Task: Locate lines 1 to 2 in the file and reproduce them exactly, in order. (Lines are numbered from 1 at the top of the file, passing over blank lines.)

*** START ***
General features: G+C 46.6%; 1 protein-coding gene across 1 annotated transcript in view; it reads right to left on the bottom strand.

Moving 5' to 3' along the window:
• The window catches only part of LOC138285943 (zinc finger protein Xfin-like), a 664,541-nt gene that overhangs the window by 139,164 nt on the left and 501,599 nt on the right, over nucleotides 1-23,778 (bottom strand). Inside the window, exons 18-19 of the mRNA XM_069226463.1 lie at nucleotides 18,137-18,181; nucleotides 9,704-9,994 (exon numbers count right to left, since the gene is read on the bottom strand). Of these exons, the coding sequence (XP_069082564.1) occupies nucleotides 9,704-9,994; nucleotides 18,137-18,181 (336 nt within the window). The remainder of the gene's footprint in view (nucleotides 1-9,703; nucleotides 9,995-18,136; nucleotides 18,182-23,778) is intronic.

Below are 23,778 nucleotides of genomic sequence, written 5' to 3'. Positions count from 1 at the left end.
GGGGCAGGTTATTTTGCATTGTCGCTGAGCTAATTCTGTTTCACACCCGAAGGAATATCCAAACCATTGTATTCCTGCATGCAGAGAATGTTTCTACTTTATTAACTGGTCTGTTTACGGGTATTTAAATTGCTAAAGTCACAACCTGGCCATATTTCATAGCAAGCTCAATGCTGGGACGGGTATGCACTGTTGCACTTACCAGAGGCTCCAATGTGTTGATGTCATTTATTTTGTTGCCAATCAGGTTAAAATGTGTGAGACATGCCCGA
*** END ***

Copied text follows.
General features: G+C 46.6%; 1 protein-coding gene across 1 annotated transcript in view; it reads right to left on the bottom strand.

Moving 5' to 3' along the window: